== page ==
Consultant firms see profits soar, but hiring is challenge

Large consultant firms managed to navigate the pandemic with good results. The good moment came from the need for companies to transform their businesses both because of the changes triggered by the pandemic and the demand for digitization and the adoption of an ESG agenda connected with their activities. The big challenge for large consulting firms today, according to executives, is to find workers.

Deloitte, one of the world’s four largest auditing companies – the “Big Four” formed with EY, KPMG and PwC –, doubled bets on the Brazilian market and announced the entry of 80 new partners in Brazil – totaling 250. The company intends to have more 150 members by 2024.

Altair Rossato — Foto:  Silvia Zamboni/Valor

Altair Rossato — Foto: Silvia Zamboni/Valor

“We have 1,000 open jobs. We want to arrive in May of next year with 7,000 professionals” compared with current 6,000, said Altair Rossato, Deloitte’s CEO in Brazil.

The company has seen growth opportunities in Brazil and the revenue forecast for the country in the current fiscal year, which ends in May 2022, is around R$2.5 billion. The company’s global revenues exceed $50 billion.

“At some point during the pandemic, we saw that companies had not stopped transforming, they had not stopped investing. They must be prepared for when the economy recovers. A time of difficulty is a time to clean the house.”

Hiring is challenging, so consultancies and audits have bought companies because of their teams. Recently, Deloitte announced the incorporation of employees from consultancy CbCloud (150), based in Minas Gerais, to expand its team destined to grow the digital transformation arm within the Deloitte Digital brand, which was brought to the country recently.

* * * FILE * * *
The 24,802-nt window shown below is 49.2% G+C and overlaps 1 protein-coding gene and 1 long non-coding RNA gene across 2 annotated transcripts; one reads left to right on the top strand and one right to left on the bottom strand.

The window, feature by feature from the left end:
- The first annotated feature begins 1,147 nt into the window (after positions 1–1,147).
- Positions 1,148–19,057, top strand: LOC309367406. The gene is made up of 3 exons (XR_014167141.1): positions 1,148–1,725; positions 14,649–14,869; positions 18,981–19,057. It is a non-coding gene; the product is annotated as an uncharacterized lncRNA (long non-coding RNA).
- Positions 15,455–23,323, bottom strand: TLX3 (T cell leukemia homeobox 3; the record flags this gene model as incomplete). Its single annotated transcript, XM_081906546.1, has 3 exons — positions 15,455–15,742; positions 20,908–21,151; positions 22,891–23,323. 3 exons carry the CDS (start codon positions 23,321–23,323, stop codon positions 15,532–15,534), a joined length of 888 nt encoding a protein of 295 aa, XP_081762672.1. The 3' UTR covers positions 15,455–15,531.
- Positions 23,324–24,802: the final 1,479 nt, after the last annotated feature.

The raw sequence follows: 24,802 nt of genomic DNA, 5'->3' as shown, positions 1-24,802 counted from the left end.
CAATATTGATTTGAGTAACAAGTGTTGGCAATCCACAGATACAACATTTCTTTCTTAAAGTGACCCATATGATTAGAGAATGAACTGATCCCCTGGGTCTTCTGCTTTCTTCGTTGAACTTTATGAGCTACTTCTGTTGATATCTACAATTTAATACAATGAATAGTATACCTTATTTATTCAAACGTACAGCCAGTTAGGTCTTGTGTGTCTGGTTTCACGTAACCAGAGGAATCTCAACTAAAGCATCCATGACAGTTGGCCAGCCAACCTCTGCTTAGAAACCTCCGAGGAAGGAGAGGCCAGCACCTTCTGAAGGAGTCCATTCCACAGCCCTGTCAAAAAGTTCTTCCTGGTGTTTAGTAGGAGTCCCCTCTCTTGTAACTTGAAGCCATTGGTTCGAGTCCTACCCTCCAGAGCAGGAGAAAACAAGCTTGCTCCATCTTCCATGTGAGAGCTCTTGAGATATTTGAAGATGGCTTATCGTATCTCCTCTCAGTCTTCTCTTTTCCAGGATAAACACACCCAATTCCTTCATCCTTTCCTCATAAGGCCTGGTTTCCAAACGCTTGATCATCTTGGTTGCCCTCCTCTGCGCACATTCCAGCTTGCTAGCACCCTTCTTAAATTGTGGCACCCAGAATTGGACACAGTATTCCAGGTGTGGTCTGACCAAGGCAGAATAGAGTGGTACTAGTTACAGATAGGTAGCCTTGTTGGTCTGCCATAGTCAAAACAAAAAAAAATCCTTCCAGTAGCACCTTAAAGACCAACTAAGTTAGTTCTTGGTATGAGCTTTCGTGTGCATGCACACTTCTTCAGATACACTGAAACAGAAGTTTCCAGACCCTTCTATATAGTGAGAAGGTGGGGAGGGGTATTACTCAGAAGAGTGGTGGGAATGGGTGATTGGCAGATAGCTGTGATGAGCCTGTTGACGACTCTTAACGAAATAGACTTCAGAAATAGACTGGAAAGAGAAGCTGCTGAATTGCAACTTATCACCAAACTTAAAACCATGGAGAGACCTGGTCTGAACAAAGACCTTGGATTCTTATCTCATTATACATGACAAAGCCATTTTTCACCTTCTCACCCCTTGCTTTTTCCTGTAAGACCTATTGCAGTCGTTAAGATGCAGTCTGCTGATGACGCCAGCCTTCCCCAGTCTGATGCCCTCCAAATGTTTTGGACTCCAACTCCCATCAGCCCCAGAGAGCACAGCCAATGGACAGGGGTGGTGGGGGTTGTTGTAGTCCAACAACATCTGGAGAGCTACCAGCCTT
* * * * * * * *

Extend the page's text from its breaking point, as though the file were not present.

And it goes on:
Mr. Rossato highlighted that the audit, which was previously the company’s main business, now accounts for around 25% of revenues in Brazil. A total of 30% is in the consultancy arm – which encompasses the entire team working in the technology, digital transformation and ESG sectors. There are also activities in the tax, risk and financial advisory fields.

Alvarez& Marsal had 70 % of its revenue in the restructuring arm before the pandemic. Today, the percentage of the segment is less than 50% and has made room for other businesses focused on business management.

“The restructuring is still taking place, but it has not grown because of the help of the government and creditor entities during the crisis, which extended terms and made payments easier,” said Marcelo Gomes, head of Alvarez & Marsal for Brazil.

The Achilles’ heel, as with its competitors, is the search for labor. “The biggest challenge for all of us is that the market is no longer a regional labor market and has turned global. Today we compete with the whole world. And this is difficult with a weakened currency,” he highlighted.

Instead of slowing down EY’s businesses in Brazil, the Covid-19 pandemic led the firm’s management to speed up plans and decision-making. The Brazilian unit even overperformed the other countries in the Americas. In Brazil, the company reported revenues of R$2.1 billion in the fiscal year ended in June 2021, up 16% year over year. In the regional bloc, it grew 2.8%, to R$17.66 billion.